By SKYE SEIPP
For the past week, ecology major and international student Wai Tun said he felt like he was without a country.
It started after the U.S. Immigration and Customs Enforcement agency announced on July 6 that all international students with an F1 visa would not be allowed to stay in the United States if they only took online classes. The order was reversed by Donald Trump’s administration Tuesday during a court hearing against ICE by Harvard University and Massachusetts Institute of Technology that was backed by another 200 universities across the country.
Tun had been worried because his home country of Myanmar had a ban on commercial flights coming into the country because of the pandemic, and Dallas College had already announced most classes would be online in the fall.
“I felt countryless, but not anymore,” he said. “I’m relieved, and I feel better.”
After studying forestry for three years in Myanmar, Tun applied for an F1 visa to come to America and study ecology, which isn’t offered in his home country. His hope is to help his home country build a more sustainable agriculture economy as it continues developing.
Tun arrived in America for the fall 2018 semester and attended Houston Community College before moving in with some relatives in Forney and attending Eastfield. As an international student, he pays nearly three times the tuition rate.
When the news came that he might have to go back home, he said it caused his anxiety to rise as he worried that he might have to leave America. He said it would be almost impossible to get another visa to study in the U.S., as it’s like “winning the lottery.” But now he doesn’t have to worry about scratching that lucky ticket.
“Today I’m very, very lucky and very blessed,” he said. “We’re no longer required to take any physical in-person courses amid this pandemic. So that means we’re safe and we’re good shape.”
Tun also said it was nice to have support from Dallas College, which has nearly 2,500 international students, according to enrollment data. In response to last week’s announcement, the college sent an email to all students and employees to let them know that they were working to assess what classes international students would need and figure out a way to have them in-person so the students could stay enrolled.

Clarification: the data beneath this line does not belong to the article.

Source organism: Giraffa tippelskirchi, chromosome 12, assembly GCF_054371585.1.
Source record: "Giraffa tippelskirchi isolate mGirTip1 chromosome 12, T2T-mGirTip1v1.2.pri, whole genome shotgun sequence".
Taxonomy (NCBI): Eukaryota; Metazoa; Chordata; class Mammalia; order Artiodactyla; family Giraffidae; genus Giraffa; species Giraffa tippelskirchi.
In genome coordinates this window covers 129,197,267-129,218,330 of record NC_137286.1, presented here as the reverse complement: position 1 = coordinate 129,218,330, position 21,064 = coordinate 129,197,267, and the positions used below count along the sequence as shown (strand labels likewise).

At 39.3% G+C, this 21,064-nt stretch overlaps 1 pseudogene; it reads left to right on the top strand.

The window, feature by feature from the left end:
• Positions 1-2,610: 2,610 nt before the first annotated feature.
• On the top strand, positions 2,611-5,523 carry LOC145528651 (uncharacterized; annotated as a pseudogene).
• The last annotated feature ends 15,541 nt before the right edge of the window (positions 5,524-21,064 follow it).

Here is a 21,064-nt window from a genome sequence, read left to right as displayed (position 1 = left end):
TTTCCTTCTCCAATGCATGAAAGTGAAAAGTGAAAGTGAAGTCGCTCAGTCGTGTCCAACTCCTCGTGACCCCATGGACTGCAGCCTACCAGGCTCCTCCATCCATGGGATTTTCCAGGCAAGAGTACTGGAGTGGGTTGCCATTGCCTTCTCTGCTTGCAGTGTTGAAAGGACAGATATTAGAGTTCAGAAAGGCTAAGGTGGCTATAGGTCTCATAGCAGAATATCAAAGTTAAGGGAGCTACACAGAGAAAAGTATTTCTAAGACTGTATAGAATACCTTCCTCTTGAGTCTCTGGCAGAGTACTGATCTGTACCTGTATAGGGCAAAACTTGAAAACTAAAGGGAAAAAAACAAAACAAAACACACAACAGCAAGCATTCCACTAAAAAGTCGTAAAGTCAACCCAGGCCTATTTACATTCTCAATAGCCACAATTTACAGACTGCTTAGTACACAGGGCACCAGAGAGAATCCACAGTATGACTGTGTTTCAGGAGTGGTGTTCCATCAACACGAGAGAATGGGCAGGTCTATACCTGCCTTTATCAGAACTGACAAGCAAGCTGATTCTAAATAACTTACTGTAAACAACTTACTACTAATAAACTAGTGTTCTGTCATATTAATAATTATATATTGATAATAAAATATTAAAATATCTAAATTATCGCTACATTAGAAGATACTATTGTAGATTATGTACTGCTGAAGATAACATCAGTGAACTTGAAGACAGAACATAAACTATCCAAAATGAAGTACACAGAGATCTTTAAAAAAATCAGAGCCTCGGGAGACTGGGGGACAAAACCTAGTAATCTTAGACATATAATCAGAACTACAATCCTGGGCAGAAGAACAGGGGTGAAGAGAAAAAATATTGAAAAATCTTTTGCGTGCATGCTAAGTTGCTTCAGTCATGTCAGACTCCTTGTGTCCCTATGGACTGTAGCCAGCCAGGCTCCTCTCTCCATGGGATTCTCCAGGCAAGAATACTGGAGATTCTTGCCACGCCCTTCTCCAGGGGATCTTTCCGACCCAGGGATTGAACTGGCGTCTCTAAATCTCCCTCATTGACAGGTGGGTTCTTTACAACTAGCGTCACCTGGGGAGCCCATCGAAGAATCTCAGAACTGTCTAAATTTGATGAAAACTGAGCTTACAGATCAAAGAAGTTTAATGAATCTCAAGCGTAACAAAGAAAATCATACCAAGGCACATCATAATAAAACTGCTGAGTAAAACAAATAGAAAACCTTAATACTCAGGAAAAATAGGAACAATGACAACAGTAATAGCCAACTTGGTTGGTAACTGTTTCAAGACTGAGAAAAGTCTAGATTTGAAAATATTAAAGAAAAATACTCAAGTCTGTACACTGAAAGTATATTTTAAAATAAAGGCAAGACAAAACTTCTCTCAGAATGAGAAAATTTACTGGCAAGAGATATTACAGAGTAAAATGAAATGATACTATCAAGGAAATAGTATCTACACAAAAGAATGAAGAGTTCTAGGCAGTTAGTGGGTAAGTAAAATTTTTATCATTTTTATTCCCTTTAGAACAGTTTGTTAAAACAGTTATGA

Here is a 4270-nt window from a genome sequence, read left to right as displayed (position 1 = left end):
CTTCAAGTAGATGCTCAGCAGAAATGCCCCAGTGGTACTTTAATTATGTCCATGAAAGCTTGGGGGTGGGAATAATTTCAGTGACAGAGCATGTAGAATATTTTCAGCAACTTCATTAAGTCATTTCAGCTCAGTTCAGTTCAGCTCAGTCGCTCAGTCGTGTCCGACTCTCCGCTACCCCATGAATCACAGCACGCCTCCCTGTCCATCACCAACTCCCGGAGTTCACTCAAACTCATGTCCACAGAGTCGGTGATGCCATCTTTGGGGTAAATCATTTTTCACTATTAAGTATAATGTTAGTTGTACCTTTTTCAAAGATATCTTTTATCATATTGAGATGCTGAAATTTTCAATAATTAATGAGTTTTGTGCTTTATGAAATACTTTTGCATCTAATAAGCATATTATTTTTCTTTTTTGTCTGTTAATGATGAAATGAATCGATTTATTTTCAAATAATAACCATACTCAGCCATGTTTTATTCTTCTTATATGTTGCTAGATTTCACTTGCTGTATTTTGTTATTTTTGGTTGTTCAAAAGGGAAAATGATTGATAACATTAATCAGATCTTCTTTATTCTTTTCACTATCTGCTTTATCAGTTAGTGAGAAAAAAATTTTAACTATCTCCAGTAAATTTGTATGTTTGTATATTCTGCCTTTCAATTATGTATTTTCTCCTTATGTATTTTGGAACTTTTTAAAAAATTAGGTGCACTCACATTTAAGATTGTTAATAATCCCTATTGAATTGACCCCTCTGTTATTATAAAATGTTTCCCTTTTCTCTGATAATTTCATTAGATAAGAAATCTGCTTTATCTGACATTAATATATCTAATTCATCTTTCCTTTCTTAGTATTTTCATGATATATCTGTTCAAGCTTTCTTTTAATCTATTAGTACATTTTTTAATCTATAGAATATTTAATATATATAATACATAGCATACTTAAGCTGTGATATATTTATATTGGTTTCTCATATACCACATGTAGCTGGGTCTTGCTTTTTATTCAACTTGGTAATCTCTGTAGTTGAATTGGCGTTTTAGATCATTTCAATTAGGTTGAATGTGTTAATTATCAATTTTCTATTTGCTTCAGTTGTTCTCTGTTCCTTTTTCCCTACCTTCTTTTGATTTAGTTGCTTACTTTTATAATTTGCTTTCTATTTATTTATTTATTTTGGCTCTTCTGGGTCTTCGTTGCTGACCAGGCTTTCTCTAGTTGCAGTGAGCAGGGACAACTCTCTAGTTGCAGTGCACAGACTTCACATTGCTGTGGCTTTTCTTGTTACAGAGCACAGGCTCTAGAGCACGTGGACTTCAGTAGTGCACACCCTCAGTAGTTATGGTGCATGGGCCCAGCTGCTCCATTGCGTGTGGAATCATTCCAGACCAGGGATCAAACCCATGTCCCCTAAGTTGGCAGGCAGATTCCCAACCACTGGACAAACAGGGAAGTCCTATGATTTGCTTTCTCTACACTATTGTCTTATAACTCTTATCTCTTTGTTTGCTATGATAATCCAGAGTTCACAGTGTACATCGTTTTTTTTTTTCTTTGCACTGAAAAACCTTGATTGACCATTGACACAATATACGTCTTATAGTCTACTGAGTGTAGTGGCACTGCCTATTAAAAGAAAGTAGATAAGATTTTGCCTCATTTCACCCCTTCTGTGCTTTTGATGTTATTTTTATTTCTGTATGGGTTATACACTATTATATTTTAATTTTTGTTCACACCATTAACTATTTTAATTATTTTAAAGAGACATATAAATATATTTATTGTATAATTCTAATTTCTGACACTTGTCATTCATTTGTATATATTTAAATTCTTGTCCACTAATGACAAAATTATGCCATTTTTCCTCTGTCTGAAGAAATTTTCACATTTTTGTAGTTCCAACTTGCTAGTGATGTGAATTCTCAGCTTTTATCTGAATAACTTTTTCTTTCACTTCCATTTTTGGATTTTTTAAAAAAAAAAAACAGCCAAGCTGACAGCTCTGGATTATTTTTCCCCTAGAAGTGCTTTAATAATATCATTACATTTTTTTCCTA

“Dallas College is disheartened by this one-size-fits-all approach as we deal with the ever-shifting challenge of giving all our students the best and safest instructional options during an unprecedented pandemic,” the email said. “Considering that few of the affected students have the real option of leaving the country to pursue online education under current travel restrictions abroad – or when their home country or family situations might lack the infrastructure to connect to U.S. colleges and universities online in workable way – the move is disruptive, at best.”
Robert Reyes, who is the director of college programs with the multicultural center at El Centro, said he was also relieved to hear the news after he had been working for the past week with other college officials to figure out a plan to have face-to-face classes for international students. He said it was the right decision for the Trump administration to make, and he was happy to see it be done without the judge having to rule on it.
“If the last three months have taught us anything, it’s that what’s right is right [and] what’s wrong is wrong,” Reyes said. “Those guidelines were wrong. They weren’t considerate of the basic needs of students.”